Bringing the market into focus: starting pitching

Hunter Golden peels back the complexities of this year's market for starting pitching and makes a shameless plug for the player he'd most like to sign.

Edwin JacksonBen Cherington and his underlings will be spending the early part of this week getting ready to head to Palm Springs, CA to take part in this year’s annual General Manager’s meetings. While the GM Meetings aren’t normally a time of excessive wheeling and dealing, this is the time where the seeds of those deals generally get planted. How will this year’s meetings play out? Who knows. But one thing is for sure, the Red Sox need to add some starting pitching to their rotation and with a newfound sense of financial flexibility, it looks like the Red Sox brass will be looking to make a move. It could be a trade, but with some viable options available on the free agent market, Cherington might want to consider hanging on to his prospects and instead open up the check book if the price seems right.

Today, we’ll take a look at some of the pitchers who would fit best in Boston and pontificate as to where they might fall in the overall equation. Let’s jump right in:

Best Pitcher on the market: Anibal Sanchez: Yes, Zack Greinke is the best pitcher on the market, but I’m not so sure he’s on the Red Sox radar. I think for the sake of what’s interesting to Ben Cherington and company, Sanchez is probably the best bet. And hey – from the Red Sox perspective, there’s a lot to like.

Sanchez has quietly been one of the more steady pitchers in baseball, accumulating 11.6 fWAR over the past three years (an average of 3.8/year). His strikeout rate seems fairly strong even though last year’s spike was more of an outlier than the norm. His walk rate is improving and there doesn’t seem to be too much noise created from volatile luck statistics.

Sanchez couples his decent K/9 with a higher GB% and low FB%, both of which should play well Fenway. His velocity is headed in the right direction, especially considering there’s no two-seam noise to dilute it. He’s demonstrated durability over the past few years and is mostly even-steven when it comes to his home & road and L vs. R splits. Sanchez’s numbers imply he’s a strong number two but in Fenway and the AL east it wouldn’t be unfair to scale his expectations back to a solid #3. Still, that’s what the Red Sox would be looking for, although other suitors who play in more Anibal-friendly parks would be more aggressive in trying to sign him.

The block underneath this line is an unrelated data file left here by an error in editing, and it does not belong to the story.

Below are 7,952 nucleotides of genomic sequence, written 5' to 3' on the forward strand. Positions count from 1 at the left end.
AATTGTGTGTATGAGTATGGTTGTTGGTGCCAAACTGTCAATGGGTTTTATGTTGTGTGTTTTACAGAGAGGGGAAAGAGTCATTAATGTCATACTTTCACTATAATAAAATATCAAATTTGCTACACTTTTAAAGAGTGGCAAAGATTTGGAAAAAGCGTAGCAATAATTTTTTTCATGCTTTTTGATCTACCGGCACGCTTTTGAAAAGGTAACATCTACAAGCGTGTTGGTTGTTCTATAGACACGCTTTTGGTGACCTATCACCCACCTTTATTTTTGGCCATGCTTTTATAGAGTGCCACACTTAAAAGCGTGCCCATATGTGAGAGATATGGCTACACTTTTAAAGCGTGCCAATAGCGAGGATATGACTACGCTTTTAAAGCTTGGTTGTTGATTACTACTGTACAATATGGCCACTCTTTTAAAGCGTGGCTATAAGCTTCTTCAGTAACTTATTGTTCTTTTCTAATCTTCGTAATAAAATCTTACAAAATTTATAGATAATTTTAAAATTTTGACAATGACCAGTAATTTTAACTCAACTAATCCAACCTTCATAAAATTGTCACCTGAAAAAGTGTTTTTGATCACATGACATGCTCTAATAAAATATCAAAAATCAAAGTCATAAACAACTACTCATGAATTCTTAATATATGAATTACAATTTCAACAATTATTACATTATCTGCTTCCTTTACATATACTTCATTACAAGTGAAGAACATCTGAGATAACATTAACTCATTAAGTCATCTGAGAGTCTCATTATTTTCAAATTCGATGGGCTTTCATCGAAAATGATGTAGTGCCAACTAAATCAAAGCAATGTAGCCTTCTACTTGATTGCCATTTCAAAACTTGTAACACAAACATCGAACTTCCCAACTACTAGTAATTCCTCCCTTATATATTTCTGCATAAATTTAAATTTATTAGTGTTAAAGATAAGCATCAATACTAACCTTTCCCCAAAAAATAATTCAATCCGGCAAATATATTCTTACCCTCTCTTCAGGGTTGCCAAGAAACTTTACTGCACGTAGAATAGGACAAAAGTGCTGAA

As with any pitcher, there does seem to be some reason for a little caution, particularly his higher LD%. His durability could also be interpreted on the flip side as being a guy who’s racked up a lot of miles and may be due for an injury soon. The shoulder injury in the past seems to be very much in the rearview mirror but should at least be duly noted, as anyone would do with a high-workload, young starting pitcher.

The second potential issue is – of course – Boston. While Sanchez has spent some time in the organization, a lot has changed since then and Fenway Park is a far cry from the quiet, cushy confines of Miami and the dutiful loyalty of the Detroit press. Sanchez has been able to blend into the background in both Detroit and Miami, taking a back seat to both Justin Verlander and Josh Johnson. In Boston however, he’ll be seen as a potential solution. Will he be able to handle the scrutiny and focus of being a player that everyone has their eyes on? Time will tell.

Dave Cameron pontificated that Sanchez should get a deal similar to Mark Buehrle’s 4 year, $52 million deal. That’s probably a low estimate. Considering Sanchez’s age and the fact that his skills are all trending in the right direction, I wouldn’t be at all surprised to see him command closer to $60 million, if not eclipse it altogether. Relative to the market, 5/$75 wouldn’t surprise me in the least for the right team. Sanchez is a good pitcher to be sure, but he might be too rich for Boston’s blood.

Best fit that isn’t: Dan Haren I read a really interesting piece over at Beyond the Box score a few days ago that made a pretty compelling case that the only issue with Dan Haren was his lower back issues and that he was a pretty strong candidate for a bounce back year in 2013.

Lots of good points were brought up, including:

• That his back injury could have caused the poor performance in his otherwise reliable sinker
• That his swinging strike % dip this year isn’t room for too much concern as that’s where it sat from 2008-2010